Presenting Yayoi Kusama’s Footprints of Life
History has shown us that all great cities are built upon more than just brick and mortar.
Whether it’s Athens, Rome, or New York, an appreciation and celebration of the arts is at the cornerstone of every developed society. Art shows us that we’re capable of interpreting life in a variety of mediums, that we are able to reflect on ideas and events in a non-literal way. At its core, art is what makes us human. It’s with this mindset that Ward Village, in conjunction with the Honolulu Biennial Foundation, is pleased to announce an installation on the grounds of the IBM building featuring the work of acclaimed Japanese artist and sculptor Yayoi Kusama next month.
Known for her love of dots and infatuation with color, Kusama, now 86 years old, became one of the most influential artists of the avant-garde era, her eye-catching and abstract work came of age alongside Andy Warhol and George Segal. Although she began her career as a painter, Kusama transitioned to sculpture when she moved to New York in the late 1950s. In the ensuing decade, she would become a central figure in the art world and helped shape the Pop Art movement that followed. In the 1970s, she moved back to Japan, where she continues to create and inspire us through her art today. Last year, she was named as one of the Top 10 Living Artists by Artsy magazine.
In her forthcoming exhibit titled “Footprints of Life,” 15 hot-pink, amoeba-like, black-dotted shapes – meant to symbolize the energy of life and harmony between art and the environment – will be on display in the Ward Village Courtyard, as a preview to the Honolulu Biennial, which officially kicks off in 2017. This particular exhibit, which opens to the public on March 8, will mark the first time Kusama’s work has ever been displayed in Hawai’i.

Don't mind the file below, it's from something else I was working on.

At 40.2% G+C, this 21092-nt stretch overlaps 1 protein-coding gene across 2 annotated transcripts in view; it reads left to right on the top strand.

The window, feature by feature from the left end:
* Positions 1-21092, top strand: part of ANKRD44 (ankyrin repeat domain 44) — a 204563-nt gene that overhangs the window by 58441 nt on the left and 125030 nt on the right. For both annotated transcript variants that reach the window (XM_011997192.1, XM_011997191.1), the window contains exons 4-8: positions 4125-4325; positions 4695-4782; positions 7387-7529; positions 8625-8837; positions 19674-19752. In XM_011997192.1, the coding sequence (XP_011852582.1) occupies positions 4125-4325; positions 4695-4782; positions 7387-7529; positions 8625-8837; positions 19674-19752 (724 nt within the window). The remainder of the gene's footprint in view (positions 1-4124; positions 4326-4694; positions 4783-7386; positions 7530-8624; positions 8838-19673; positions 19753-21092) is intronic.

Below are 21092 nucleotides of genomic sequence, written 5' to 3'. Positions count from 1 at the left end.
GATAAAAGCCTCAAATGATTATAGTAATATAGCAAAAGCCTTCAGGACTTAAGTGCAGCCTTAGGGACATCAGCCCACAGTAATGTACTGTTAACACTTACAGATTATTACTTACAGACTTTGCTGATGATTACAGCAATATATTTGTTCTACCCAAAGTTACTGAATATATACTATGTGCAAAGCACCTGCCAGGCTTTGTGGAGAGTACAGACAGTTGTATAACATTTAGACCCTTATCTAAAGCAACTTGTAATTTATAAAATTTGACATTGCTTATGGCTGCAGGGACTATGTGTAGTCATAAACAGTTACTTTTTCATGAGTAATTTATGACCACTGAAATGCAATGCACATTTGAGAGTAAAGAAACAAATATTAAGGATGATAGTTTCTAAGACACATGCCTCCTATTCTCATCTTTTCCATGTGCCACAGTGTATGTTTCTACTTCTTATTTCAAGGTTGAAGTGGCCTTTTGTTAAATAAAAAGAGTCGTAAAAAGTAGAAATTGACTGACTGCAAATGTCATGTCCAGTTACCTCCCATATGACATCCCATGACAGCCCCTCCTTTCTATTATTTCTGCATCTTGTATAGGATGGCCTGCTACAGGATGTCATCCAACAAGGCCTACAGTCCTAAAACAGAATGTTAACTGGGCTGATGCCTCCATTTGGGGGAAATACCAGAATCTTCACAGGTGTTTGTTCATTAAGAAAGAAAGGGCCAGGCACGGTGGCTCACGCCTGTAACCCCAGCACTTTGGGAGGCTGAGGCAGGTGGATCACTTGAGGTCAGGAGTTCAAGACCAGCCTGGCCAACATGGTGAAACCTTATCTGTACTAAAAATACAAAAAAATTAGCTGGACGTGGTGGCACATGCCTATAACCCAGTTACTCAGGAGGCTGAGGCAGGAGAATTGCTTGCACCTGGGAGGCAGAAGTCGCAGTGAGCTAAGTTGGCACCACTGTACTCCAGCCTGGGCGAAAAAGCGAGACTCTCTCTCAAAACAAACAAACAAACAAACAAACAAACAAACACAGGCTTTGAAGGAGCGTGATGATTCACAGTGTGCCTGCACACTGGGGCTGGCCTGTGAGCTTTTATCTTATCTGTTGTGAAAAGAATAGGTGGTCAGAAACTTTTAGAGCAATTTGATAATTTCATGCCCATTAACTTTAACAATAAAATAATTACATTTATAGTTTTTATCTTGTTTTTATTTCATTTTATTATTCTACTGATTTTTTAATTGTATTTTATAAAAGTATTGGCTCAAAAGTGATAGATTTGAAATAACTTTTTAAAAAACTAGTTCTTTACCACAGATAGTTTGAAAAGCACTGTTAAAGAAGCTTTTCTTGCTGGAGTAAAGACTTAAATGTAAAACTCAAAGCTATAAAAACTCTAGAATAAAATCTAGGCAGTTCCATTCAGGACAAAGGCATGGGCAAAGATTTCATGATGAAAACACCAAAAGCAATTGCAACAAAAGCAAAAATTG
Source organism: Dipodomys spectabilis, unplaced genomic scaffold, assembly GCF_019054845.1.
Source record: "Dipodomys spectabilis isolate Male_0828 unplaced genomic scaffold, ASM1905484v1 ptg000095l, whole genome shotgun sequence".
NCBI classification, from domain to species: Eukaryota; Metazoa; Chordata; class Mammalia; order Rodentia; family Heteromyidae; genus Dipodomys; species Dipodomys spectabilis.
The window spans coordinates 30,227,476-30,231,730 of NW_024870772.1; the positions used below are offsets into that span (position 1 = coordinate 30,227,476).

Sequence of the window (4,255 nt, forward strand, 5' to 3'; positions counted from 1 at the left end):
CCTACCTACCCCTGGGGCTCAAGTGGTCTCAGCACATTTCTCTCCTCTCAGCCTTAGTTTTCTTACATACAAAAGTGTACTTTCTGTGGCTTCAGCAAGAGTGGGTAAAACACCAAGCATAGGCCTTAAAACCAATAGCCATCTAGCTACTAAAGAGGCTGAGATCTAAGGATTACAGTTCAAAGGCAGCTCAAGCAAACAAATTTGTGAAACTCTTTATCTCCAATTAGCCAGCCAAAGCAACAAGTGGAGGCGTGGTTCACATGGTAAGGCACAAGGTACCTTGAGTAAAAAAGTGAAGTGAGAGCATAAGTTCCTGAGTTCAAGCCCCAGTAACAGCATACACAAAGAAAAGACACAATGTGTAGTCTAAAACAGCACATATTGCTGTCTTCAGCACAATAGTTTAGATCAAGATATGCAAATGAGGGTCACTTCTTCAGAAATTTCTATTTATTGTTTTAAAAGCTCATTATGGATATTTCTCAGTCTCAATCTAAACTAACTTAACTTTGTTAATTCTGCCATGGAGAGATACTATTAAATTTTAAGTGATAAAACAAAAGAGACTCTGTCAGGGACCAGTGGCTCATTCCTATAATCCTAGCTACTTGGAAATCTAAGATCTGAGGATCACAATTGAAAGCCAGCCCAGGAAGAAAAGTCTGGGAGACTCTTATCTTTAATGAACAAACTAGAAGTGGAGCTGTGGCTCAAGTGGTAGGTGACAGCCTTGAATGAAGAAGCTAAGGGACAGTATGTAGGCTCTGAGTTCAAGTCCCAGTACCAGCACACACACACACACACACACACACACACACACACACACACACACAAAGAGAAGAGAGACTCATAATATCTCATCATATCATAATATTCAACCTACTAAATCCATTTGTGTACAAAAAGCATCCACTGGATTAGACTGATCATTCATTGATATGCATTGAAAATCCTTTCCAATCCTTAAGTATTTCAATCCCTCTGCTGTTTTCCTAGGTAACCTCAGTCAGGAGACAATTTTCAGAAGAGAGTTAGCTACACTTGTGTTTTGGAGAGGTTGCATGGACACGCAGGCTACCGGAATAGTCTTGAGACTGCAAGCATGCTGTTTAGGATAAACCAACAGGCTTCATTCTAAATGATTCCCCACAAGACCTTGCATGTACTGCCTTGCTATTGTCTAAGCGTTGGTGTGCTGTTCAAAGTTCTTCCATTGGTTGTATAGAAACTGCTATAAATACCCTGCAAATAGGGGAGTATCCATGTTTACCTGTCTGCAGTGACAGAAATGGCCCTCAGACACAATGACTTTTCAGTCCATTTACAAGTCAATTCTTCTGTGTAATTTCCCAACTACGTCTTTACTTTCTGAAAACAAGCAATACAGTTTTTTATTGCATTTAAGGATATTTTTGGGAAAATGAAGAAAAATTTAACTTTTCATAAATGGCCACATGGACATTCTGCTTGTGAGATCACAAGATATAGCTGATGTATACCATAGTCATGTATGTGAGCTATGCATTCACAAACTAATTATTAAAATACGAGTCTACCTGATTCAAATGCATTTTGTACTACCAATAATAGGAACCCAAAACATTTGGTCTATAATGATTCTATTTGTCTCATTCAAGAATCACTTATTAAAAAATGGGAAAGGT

According to the team curating and organizing the Biennial, “The selection of Kusama’s work as a preview piece reflects the vision of the founders to celebrate and engage art and artists from the Americas, Asia, and the Pacific, while the installation, demonstrates their commitment to providing accessible artistic opportunities for local residents and visitors alike.”
As Ward Village continues to develop, an appreciation of the arts will continue to be at the core of our growing neighborhood’s identity. Whether it’s supporting established local or international artists through exhibits like this, embracing urban muralists, or simply supporting art programs for Honolulu’s youth, Ward remains committed to ensuring that art remains an integral part of the city’s lifeblood.